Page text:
9 Elements of Magical Realism Magical Elements:The protagonist switches from Modern era to Aztec eraHis dream being in the hospital, to his reality being in Mexico“His dreams are frequently interrupted…by brief moments of awareness of his hospital surroundings” (Peden 112).“As he was sleeping on his back, the position in which he came to did not surprise him…he was surrounded by an absolute darkness. Tried to get up and felt ropes pinning his wrists and ankles. He was staked to the ground on a floor of dank, icy stone slabs” (Cortázar 696).
10 Purpose of the Magical Elements “The short stories of this modern Argentine author becomes one of delusions, hallucinations, and nightmares—powerful fantasies that at times have the strength to kill and that frequently destroys the minds of the afflicted characters” (Gyurko 112).
11 Characters’ Reactions to Magical Elements “Cortázar’s characters are pawns of fate, suborned by demons that they struggle against but whom they are compelled to obey” (Gyurko ).“In most instances, Cortázar’s characters destroy their own selves. Fate becomes an inner force, the relentless action of the obsessed and tormented consciousness” (Gyurko 113).
12 Dreamlike Qualities of Story “It was unusual as a dream because it was full of smells, and he never dreamt smells” (Cortázar 694).“Maybe an animal that, like himself, was escaping from the smell of war” (Cortázar 694).
13 Treatment of Magical Elements The Reality:War of the blossomAztec eraDream:Motorcycle accidentHospitalModern era“Fantasy worlds are experienced with a conviction and an intensity that make them real for the characters. External reality, on the other hand, recedes to the level of the unreal” (Gyurko 113).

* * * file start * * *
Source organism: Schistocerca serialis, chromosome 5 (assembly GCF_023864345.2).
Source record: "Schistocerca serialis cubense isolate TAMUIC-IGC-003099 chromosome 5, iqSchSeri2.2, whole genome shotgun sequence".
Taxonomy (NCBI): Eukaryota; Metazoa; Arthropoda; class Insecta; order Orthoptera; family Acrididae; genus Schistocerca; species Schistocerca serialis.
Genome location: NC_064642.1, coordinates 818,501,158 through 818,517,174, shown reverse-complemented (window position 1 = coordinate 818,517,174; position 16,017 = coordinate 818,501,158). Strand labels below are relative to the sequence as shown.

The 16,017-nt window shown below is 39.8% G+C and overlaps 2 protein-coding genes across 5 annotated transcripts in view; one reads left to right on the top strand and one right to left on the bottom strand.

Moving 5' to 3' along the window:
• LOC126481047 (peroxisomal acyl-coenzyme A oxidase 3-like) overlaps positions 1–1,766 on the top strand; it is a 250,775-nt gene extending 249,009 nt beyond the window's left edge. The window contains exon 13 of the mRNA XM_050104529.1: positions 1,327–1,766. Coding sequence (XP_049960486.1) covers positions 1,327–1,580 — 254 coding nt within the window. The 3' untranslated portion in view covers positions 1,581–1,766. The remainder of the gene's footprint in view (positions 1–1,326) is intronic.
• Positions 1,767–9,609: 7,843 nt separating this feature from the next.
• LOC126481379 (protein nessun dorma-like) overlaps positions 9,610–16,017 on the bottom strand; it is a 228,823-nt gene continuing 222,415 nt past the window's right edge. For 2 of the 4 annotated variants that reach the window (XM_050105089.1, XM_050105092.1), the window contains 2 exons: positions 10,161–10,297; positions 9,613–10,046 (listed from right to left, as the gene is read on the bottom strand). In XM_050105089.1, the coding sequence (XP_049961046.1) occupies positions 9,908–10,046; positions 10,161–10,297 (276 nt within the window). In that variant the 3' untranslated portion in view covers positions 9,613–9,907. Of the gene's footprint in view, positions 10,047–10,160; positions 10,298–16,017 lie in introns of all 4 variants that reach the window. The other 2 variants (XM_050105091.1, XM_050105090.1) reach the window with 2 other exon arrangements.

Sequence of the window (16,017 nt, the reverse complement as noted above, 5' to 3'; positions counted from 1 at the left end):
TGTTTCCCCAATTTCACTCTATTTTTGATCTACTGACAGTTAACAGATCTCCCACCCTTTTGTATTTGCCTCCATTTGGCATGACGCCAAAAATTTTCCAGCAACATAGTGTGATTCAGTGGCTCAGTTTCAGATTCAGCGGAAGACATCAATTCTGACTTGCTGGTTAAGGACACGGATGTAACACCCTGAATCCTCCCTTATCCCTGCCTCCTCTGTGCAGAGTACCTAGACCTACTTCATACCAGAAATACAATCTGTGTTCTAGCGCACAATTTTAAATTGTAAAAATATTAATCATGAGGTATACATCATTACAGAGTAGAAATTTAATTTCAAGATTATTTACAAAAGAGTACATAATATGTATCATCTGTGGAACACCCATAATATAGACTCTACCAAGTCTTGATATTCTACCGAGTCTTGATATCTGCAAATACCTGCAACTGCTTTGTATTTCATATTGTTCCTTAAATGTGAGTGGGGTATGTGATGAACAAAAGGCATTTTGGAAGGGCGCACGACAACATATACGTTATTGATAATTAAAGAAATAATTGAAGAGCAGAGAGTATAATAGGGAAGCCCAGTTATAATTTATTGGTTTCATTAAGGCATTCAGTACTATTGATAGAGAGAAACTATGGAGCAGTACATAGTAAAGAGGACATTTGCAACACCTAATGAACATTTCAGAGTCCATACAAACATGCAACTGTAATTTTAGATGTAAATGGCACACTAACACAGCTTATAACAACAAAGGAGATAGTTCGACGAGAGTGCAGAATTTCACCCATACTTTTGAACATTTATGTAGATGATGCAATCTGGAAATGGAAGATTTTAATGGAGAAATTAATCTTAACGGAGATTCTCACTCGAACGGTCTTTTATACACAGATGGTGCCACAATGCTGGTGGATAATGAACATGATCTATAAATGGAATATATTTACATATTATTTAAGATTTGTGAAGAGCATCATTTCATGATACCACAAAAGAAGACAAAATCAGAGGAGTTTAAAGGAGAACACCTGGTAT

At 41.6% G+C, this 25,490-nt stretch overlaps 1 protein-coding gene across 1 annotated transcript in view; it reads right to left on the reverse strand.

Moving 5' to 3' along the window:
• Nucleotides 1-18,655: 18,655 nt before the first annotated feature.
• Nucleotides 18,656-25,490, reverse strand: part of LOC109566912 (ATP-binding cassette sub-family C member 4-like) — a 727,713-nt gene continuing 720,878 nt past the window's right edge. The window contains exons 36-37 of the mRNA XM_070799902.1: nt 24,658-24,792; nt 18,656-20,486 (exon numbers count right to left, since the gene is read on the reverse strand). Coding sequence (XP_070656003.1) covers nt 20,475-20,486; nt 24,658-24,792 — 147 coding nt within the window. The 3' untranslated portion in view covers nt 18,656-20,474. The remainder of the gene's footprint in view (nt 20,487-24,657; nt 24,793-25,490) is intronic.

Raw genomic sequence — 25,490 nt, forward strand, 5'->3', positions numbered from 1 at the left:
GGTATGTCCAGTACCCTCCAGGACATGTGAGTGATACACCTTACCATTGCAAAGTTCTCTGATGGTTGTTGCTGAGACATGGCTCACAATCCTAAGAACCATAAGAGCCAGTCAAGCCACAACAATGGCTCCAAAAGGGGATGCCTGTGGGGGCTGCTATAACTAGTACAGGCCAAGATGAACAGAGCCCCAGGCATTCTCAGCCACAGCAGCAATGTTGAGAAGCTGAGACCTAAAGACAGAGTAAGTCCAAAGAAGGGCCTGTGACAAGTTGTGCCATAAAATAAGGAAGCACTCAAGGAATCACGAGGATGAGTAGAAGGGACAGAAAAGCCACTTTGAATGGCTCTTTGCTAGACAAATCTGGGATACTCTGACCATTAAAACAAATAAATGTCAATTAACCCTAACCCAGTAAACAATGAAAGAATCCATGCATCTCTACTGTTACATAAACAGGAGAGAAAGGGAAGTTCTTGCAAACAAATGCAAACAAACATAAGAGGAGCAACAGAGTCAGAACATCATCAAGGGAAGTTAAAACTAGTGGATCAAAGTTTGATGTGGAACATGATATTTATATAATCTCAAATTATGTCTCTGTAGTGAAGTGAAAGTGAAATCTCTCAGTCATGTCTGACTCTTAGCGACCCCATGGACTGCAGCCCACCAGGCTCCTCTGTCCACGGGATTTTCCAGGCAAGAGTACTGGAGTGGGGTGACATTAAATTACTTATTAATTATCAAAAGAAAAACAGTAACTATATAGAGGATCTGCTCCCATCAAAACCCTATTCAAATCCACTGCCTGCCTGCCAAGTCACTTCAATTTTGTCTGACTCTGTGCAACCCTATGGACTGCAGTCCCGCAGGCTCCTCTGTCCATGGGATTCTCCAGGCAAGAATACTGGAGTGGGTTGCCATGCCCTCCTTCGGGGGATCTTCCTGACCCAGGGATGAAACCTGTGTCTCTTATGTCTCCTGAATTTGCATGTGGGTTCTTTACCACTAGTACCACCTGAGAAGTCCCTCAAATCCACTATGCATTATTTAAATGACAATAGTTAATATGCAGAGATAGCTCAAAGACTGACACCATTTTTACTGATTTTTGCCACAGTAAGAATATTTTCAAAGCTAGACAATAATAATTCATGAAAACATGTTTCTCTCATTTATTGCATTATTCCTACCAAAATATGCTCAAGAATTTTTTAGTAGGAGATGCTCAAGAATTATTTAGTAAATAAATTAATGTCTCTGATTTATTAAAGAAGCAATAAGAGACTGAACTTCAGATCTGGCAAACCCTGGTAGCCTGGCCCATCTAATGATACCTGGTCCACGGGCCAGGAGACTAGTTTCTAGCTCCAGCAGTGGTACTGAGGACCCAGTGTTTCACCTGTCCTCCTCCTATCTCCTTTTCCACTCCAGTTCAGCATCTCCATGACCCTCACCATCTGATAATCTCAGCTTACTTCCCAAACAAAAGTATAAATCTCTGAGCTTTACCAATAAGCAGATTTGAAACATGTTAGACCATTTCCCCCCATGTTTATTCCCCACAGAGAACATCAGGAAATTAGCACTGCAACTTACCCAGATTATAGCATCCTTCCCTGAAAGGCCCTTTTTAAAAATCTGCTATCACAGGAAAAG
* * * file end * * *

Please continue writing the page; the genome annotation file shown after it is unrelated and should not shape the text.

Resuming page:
14 Relationship Between the Real World and the Unreal Elements The Irony:What is used as a dream is actually what is realityWhat is used as reality is actually what is a dreamUses Cortázar’s:“sense of supernatural, uncanny or weird…Fantastic literature” (Jones, Ed. 692).
15 Descriptive Passages/Imagery “ Now he was beginning the most pleasant part of the run, the real ride: a long street bordered with trees, very little traffic, with spacious villas whose gardens rambled all the way down to the sidewalks, which were barely indicated by low hedges” (693)."First, a marshy smell...But the reek lifted, and instead there came a dark, fresh composite fragrance, like the night under which he moved, in flight from the Aztecs" (694).
16 Hyperbole Exaggerations When he passes out during the accident, feels like a much longer timeWar with Aztecs
17 Similes and Personification "The fever was winning slowly and he would have to be able to sleep again..."(695)."As if the sky were aflame on the horizon, he saw torches moving among the branches, very near him" (695)."The creaking of the wooden latches jolted him like a whip" ( )."A violet lamp kept watch high on the far wall like a guardian eye" (696).
18 Similes and Personification "Now sleep began to take over again, to pull him slowly down" (696).Vivid descriptions "Cortazar's narrative art is one of paradox, ambiguity, and ironic reversal" (Grossvogel 113).
19 MetaphorsAnyway, he felt an immense relief in coming out of the black pit while the people were lifting him off the ground"(696).“His jaws were twisted back as if with a rope or stick" (696).“He detached himself almost physically from the final scene of the nightmare" (694).